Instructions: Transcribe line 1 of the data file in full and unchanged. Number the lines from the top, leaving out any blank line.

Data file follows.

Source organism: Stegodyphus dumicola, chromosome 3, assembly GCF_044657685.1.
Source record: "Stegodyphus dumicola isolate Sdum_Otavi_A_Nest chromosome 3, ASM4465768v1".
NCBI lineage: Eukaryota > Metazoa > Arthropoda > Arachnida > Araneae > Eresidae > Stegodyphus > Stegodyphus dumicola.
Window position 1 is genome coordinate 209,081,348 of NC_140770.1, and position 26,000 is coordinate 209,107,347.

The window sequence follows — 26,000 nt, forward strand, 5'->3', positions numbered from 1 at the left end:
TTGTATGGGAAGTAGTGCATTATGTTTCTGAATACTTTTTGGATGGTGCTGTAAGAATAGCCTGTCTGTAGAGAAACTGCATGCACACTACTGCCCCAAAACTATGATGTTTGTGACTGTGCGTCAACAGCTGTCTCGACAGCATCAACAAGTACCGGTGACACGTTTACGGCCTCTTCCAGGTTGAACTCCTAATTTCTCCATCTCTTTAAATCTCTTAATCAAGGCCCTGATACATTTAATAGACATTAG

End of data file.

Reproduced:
Source organism: Stegodyphus dumicola, chromosome 3, assembly GCF_044657685.1.